A Carat is a unit of weight for diamonds and other gems. The metric carat of .200 grams, or 200 milligrams was adopted in the United States in 1913 and now standardized in the principle countries of the world.
If other factors are equal, the more a stone weighs, the more valuable it will be. Gemological laboratories measure carat weight when the diamond is loose (unmounted). While it is possible to estimate the weight of a mounted diamond, the lab uses ultrasensitive scales to achieve an exact weight, measured 3 decimal places, although the third decimal place is not usually mentioned at the retail level.
Here are several ways to express 1 carat:
4 grainer (not often used in retail environment)
The weight of a diamond is numerically expressed in carats
Diamond weight is subdivided further into smaller units commonly referred to as points. A point(s) is a scale of weight that is equal to .01 carat. A one carat diamond is made up of 100 points. The term point(s) does not refer to the amount of facets or individual flat surfaces a diamond possesses as its definition is sometimes incorrectly interpreted.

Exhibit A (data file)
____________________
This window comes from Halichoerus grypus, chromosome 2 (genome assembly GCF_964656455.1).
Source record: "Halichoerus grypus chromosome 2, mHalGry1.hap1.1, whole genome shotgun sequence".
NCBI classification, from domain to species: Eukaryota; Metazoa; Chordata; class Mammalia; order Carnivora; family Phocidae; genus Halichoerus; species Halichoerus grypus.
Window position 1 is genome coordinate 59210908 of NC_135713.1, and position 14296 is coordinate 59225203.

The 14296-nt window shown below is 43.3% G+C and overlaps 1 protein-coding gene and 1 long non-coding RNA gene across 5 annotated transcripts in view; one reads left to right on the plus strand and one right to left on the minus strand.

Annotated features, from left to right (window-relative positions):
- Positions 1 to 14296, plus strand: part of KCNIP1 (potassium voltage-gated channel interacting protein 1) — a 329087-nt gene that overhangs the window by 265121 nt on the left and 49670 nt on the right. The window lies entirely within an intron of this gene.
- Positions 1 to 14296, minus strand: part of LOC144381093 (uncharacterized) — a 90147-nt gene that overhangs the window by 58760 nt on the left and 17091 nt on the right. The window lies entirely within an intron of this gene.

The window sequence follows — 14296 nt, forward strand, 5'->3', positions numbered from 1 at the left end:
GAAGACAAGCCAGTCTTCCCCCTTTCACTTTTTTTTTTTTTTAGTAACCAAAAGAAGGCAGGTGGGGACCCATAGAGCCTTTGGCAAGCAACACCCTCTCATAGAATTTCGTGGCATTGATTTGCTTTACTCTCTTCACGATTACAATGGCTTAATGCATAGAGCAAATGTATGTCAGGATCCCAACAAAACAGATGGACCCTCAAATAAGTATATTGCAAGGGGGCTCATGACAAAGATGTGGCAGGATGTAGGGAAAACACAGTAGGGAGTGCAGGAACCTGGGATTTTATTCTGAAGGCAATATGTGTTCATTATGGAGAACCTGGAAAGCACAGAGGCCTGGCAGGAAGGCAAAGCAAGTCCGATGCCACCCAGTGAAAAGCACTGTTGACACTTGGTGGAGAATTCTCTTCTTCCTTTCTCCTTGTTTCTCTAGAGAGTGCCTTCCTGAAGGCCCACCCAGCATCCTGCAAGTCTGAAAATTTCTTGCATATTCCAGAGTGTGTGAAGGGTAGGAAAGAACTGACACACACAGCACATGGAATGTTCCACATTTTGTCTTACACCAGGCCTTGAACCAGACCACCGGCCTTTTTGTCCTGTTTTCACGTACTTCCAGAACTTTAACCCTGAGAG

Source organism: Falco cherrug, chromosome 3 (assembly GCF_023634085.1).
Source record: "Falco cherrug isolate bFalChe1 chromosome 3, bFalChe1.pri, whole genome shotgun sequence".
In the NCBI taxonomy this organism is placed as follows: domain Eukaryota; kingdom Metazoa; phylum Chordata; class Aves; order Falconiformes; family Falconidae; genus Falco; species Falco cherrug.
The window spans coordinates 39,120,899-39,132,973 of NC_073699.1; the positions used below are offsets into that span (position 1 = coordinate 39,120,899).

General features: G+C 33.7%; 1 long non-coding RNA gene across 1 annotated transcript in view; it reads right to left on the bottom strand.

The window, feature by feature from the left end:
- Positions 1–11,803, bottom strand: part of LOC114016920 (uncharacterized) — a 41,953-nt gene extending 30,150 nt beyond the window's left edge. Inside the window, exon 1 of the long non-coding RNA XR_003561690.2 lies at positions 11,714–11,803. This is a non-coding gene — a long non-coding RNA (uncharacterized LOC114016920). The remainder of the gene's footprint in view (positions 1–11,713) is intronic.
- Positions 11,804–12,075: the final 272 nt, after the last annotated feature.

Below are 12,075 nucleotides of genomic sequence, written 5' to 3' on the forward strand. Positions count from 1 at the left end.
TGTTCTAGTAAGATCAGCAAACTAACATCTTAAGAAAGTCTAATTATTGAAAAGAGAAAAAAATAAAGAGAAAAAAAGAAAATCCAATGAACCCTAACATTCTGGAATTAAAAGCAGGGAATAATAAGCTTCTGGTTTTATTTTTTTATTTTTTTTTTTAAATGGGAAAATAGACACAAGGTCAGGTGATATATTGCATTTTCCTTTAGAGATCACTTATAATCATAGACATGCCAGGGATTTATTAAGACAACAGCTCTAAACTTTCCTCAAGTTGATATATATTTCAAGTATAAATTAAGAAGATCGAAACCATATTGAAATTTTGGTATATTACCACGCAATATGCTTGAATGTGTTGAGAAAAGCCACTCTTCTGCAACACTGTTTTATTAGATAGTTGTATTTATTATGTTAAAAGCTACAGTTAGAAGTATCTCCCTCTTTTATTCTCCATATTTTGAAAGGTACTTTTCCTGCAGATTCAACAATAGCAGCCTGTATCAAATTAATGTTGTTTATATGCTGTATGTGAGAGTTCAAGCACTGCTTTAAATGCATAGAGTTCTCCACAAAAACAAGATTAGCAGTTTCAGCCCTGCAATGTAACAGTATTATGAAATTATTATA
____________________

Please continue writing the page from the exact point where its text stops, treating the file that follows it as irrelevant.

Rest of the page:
How Carat weight Affects Value
Larger diamonds are more rare and in more demand than smaller diamonds of the same quality, so they can be sold for a higher price. A one carat diamond solitaire ring is nearly always more expensive than a diamond ring made up of multiple diamonds that are similar, but smaller, even though they total one carat or more. Carat size describes the weight of a diamond. 1 carat is equivalent to 200 milligrams. A carat is then divided into 100 points. Therefore, a 50 point diamond weights 100 milligrams.
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